- Counterfactual labour market returns can affect HC investments
Audit (correspondence) studies
Send fictitious CVs nearly identical except in group membership
Measure callback from firms or probability of getting interviews/offers
RCT \(\Rightarrow\) group differences can be interpreted as discrimination
Remember that for statistical discrimination we want to get \(\boldsymbol{\Delta}\) beliefs even if people are identical in every respect (observable and unobservable)
Therefore, if there are actual differences in unobservable characteristcs, it is not statistical discrimination, but correct economic decision!
for CVs completeness:
how can reflect great interpersonal skills or stress resilience other than face-to-face, probably repeated, interaction?- so, the group membership may convey some information about productive characteristics
for generalization
the total discrimination effect may be larger if people try to compensate bysending out more CVs
being selective about firms
for other moments
Even if both groups are identical on average in observable and unobservable way, it can still be that unobservables are narrower in one group than the other. If employer knows that then the expected variance of unobservable distributions will also be picked up by the group dummy.
Goldin and Rouse (2000)
Before 1970s, musicians in orchestras were handpicked by the director
In 1970s-80s:
- auditions became more “open and routinized”
- musicians were hidden behind screen at some stage of audition
Staggered adoption of screen: difference-in-differences method
Auditions were advertised widely attracting 5x more applicants
Selection committee consisted of orchestra members, “not just conductor and section principal.”
Goldin and Rouse (2000)
Difference-in-differences approach
\[ P_{ijtr} = \alpha + \beta F_i + \gamma B_{jtr} + \color{#9a2515}{\boldsymbol{\delta}} F_i \times B_{jtr} + X_{it}\theta_1 + Z_{jtr}\theta_2 + \varepsilon_{ijtr} \]
\(F_i\) - gender
\(B_{jtr}\) - indicator if screen is used
\(X_{it}\) - other individual characteristics
\(Z_{jtr}\) - other orchestral characteristics
Goldin and Rouse (2000)
Results
Without semifinals | With semifinals | Semifinals | Finals | |
---|---|---|---|---|
Female x Blind | 0.111 | −0.025 | −0.235 | 0.331 |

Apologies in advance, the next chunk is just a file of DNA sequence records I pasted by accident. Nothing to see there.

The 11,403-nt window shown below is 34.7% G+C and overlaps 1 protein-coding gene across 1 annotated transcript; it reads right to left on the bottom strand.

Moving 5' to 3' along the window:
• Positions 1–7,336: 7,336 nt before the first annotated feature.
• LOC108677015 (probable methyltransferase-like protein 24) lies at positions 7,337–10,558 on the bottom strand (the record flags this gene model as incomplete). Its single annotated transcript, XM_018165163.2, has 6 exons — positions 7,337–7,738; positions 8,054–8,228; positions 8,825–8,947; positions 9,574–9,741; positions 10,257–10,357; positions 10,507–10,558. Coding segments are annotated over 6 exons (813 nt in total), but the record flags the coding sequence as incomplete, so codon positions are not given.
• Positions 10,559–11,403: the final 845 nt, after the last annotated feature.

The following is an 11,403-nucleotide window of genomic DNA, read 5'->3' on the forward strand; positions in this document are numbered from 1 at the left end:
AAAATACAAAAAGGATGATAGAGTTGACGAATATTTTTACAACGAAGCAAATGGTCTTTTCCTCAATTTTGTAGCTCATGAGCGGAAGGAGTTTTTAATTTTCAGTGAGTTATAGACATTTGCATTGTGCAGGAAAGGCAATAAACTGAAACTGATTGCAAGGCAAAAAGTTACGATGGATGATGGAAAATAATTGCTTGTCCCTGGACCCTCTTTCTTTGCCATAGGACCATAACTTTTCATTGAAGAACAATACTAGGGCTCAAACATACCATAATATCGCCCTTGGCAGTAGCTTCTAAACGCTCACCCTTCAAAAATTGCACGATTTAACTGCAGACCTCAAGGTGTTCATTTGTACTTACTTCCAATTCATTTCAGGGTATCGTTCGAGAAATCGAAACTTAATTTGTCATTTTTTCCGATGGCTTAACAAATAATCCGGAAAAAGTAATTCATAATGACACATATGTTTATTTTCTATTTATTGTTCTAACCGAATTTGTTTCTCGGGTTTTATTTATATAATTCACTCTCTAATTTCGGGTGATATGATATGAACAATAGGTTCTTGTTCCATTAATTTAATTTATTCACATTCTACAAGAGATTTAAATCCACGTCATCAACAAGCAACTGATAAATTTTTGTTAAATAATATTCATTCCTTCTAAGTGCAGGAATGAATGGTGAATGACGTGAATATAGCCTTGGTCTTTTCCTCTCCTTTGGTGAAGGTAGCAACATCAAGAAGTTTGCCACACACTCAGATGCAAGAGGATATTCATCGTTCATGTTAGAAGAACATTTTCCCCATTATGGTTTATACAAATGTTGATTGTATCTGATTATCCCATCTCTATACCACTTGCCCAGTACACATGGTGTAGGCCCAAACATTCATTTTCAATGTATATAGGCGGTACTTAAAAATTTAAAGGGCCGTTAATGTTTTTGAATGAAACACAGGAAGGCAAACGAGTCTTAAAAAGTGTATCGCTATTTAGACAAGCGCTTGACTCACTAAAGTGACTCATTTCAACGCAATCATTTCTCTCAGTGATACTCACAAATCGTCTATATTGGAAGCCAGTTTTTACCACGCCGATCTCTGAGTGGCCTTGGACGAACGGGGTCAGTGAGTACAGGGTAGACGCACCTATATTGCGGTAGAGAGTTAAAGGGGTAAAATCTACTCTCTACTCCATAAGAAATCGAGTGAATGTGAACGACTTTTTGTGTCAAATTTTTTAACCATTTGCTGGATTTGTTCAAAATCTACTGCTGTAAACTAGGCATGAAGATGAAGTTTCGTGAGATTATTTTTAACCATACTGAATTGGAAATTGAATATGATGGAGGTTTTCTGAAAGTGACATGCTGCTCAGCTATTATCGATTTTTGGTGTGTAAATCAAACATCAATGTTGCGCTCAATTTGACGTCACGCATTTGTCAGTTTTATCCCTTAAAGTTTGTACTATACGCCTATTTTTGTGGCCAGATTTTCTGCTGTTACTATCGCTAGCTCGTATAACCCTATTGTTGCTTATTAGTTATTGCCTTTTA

(0.067) | (0.251) | (0.133) | (0.181) | |
Obs. | 5,395 | 6,239 | 1,360 | 1,127 |
R2 | 0.775 | 0.697 | 0.794 | 0.878 |
Source: Table 6
Bertrand and Mullainathan (2004)
Created templates for CVs of jobseekers in Boston and Chicago
high and low quality types based on experience, skills, career profiles
randomly assign distinctively White or African-American name
track callback/email rates in race/sex/city/quality cell
College degree | Years of experience | Volunteering experience? | Military experience? | E-mail address? | Employment holes? | Work in school? | Honors? | Computer skills? | Special skills? | |
---|---|---|---|---|---|---|---|---|---|---|
White names | 0.720 | 7.860 | 0.410 | 0.090 | 0.480 | 0.450 | 0.560 | 0.050 | 0.810 | 0.330 |
(0.450) | (5.070) | (0.490) | (0.290) | (0.500) | (0.500) | (0.500) | (0.230) | (0.390) | (0.470) | |
African-American | 0.720 | 7.830 | 0.410 | 0.100 | 0.480 | 0.450 | 0.560 | 0.050 | 0.830 | 0.330 |
(0.450) | (5.010) | (0.490) | (0.300) | (0.500) | (0.500) | (0.500) | (0.220) | (0.370) | (0.470) |
Source: Table 3
Bertrand and Mullainathan (2004)
Callback \(\neq\) job offer or wage
Race is only communicated via names
There may be more discrimination once employers can see applicants. For example, not all African-Americans have distinct African-American names.Ignores other channels of job search (networks)
Mobius and Rosenblat (2006)
Lab experiment to measure taste discrimination based on beauty
Participants randomly assigned as workers (5) and employers (5).
Workers answer survey and solve simplest maze game
Survey + practice time = digital CV
Workers predict # mazes solved in 15 min (private)
\(100 A_j - 40 |C_j - A_j|\), where \(A_j\) actual and \(C_j\) predicted performance
Measures confidence
Mobius and Rosenblat (2006)
Workers randomly matched to employers (\(5\times5\))
B CV only (baseline) V CV + (visual) O CV + (oral) VO CV + + (visual and oral) FTF CV + + (face-to-face) Employers randomly told if their wage (next) adds to worker payoff
Captures taste-based discrimination